There must be something in the water at Land Rover’s headquarters in the English Midlands town of Solihull. Either that, or the company is intent on making a specific model for every member of the British royal family, who’ve long favoured the company’s vehicles for driving around the grounds of Balmoral, attending polo matches, and whisking newborn heirs safely home from hospital.
At any rate, over the years the Land Rover family tree has become at least as complicated as the royal family’s, and apparently just as concerned about the concept of having “an heir and spare.” And if you’ve ever wondered if the spare heir really matters, the LR4 proves that yes, it really does.
The heir to the Land Rover crown is the Defender, which is directly descended from the robust and utilitarian Series I 4×4 that launched Land Rover back in 1948. But the Defender is due to cease production at the end of 2015, with its replacement not yet officially revealed and not due to be built until 2018.
The spare heir, in the meantime, is the Land Rover Discovery – a slightly roomier, more street-friendly and better-fitted mid-size SUV that was originally based on Land Rover’s more upmarket Range Rover, and that itself later spawned the smaller Range Rover Sport (we’ll ignore the compact Land Rover Discovery Sport and Range Rover Evoque, much as we do the various side branches of the royal family).
The Discovery is the closest North American buyers have been able to get to the king of Land Rovers since 1997, when the Defender was chased out of our market over air bag and side impact regulations. We know the Discovery by a different name, however, because market research indicates that if North Americans are going to plunk down over $60,000 for a luxury SUV we prefer it to have an alphanumeric name rather than one that can be shortened to “Disco”, so Land Rover calls it the LR4 here. It’s a name that sounds like it means business, and the LR4 does indeed mean business.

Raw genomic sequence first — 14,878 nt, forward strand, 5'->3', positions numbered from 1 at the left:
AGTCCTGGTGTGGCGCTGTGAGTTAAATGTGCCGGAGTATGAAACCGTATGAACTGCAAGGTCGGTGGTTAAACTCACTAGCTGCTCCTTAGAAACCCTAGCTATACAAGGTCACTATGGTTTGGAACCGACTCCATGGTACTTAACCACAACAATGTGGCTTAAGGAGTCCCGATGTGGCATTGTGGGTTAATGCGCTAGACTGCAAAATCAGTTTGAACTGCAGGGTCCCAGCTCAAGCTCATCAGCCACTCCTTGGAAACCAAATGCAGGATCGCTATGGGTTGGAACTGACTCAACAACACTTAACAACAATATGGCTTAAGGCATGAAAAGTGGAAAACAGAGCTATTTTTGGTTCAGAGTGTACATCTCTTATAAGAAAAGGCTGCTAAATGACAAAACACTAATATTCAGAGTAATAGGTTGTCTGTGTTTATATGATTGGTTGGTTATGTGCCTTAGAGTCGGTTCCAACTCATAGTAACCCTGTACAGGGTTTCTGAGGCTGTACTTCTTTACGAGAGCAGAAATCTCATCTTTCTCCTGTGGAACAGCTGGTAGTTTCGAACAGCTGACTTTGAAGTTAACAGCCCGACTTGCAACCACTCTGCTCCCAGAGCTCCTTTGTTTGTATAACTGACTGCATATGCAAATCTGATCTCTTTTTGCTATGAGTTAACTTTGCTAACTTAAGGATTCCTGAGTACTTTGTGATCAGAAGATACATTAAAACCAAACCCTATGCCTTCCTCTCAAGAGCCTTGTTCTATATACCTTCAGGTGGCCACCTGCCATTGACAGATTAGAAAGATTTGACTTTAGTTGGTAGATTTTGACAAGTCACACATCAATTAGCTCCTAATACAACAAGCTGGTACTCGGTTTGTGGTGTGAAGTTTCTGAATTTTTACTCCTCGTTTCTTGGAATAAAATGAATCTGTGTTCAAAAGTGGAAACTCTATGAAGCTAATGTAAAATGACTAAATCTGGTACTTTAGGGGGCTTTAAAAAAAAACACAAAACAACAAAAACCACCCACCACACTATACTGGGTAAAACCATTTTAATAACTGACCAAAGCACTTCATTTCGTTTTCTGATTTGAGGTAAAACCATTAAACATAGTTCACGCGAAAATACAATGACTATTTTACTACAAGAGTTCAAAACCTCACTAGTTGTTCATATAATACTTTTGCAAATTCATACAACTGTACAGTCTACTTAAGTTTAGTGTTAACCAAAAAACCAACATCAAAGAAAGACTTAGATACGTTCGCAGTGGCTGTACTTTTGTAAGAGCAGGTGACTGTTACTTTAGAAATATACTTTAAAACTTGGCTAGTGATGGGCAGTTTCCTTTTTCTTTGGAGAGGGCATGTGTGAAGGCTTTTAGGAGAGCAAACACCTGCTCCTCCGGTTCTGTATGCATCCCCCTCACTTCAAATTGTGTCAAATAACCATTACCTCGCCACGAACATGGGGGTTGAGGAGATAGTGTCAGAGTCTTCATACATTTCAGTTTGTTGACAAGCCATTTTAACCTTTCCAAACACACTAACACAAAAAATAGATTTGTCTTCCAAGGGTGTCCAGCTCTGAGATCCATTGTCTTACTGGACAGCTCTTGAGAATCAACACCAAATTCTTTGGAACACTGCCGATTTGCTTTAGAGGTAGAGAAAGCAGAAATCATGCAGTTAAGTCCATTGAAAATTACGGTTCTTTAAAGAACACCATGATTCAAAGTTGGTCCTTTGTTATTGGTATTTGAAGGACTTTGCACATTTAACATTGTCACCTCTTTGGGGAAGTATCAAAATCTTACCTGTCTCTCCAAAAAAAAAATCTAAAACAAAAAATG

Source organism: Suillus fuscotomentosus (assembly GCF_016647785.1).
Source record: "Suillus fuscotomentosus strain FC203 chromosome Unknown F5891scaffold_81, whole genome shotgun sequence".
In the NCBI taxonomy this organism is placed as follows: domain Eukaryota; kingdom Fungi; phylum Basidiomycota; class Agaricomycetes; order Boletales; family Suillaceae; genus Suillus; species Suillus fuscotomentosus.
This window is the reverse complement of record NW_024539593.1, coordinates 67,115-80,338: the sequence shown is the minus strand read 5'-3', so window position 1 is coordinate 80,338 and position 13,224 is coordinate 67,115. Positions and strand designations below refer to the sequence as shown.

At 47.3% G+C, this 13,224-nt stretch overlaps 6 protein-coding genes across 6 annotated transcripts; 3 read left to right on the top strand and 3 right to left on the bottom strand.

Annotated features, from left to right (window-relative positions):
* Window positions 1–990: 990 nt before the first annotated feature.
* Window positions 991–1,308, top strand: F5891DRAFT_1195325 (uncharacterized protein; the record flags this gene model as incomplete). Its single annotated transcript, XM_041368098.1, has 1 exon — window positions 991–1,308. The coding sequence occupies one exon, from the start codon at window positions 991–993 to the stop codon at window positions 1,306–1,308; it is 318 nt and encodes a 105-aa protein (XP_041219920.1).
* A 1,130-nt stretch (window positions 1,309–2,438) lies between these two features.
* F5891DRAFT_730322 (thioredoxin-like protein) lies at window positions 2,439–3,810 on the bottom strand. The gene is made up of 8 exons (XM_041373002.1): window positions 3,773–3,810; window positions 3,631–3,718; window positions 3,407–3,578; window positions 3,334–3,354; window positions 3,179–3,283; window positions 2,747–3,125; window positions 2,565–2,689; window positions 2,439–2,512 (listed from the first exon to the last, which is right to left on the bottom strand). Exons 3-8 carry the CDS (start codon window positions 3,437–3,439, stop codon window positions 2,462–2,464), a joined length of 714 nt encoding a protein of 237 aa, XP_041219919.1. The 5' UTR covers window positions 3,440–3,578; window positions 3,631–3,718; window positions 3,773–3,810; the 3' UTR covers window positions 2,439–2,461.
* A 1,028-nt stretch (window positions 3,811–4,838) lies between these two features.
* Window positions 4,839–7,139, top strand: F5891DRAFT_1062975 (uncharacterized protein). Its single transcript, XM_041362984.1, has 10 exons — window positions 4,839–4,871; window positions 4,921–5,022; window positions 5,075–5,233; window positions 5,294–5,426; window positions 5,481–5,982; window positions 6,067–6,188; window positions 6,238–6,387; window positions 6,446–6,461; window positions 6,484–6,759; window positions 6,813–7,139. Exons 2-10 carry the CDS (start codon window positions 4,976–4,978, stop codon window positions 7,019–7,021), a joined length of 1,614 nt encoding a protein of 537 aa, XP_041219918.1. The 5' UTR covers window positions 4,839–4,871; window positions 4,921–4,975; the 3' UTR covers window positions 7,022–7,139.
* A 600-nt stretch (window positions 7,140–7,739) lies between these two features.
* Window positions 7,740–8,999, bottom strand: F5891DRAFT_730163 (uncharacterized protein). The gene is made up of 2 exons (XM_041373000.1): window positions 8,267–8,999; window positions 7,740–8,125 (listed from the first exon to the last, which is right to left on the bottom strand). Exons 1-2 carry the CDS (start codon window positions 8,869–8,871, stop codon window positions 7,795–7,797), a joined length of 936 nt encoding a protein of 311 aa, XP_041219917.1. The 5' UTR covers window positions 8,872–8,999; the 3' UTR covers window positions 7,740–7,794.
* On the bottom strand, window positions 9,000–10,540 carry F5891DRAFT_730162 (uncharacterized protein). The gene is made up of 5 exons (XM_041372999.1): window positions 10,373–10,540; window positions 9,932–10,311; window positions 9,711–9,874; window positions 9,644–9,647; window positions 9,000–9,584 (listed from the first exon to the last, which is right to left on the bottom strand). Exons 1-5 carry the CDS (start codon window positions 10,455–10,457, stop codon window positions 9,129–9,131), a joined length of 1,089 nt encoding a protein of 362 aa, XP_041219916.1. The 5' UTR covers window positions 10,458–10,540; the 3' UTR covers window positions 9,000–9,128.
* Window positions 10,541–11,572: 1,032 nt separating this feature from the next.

Big and boxy, with a stepped roofline and expansive windows, the LR4 has been around in the same basic form since 2010, when it replaced the very similar LR3. It underwent a major mechanical revision in 2014, with a Jaguar-sourced supercharged 3.0L V6 engine and eight-speed automatic transmission replacing the previous V8 engine and six-speed transmission. At the same time the standard two-speed transfer case was made optional, with a simpler single-speed transfer case replacing it as standard equipment, thus reducing costs and improving on-road fuel efficiency.
For 2015 the LR4 receives only minor revisions, with adaptive cruise control, a wood-and-leather steering wheel and a suite of smartphone apps added to the options list, and side steps now standard.
The LR4 is both immensely capable and physically immense, measuring a full 1,882 mm tall (just a quarter-inch shy of six feet) and tipping the scales at 2,695 kg – nearly three tons. Both the capability and the weight are due in some part to the LR4’s unique IBF (Integrated Body Frame) structure that combines a monocoque engine bay and passenger compartment with a basic ladder-frame chassis for the gearbox and suspension.
Where the old V8 cranked out 375 hp and 375 lb-ft of torque, the V6 develops 340 hp and 332 lb-ft of twist. It does get a couple more gears to work with, but mass is mass, so the LR4’s acceleration is a tick slower than it used to be, at 8.1 seconds from 0-100 km/h. Still, that’s about average for the segment, and nothing to really complain about.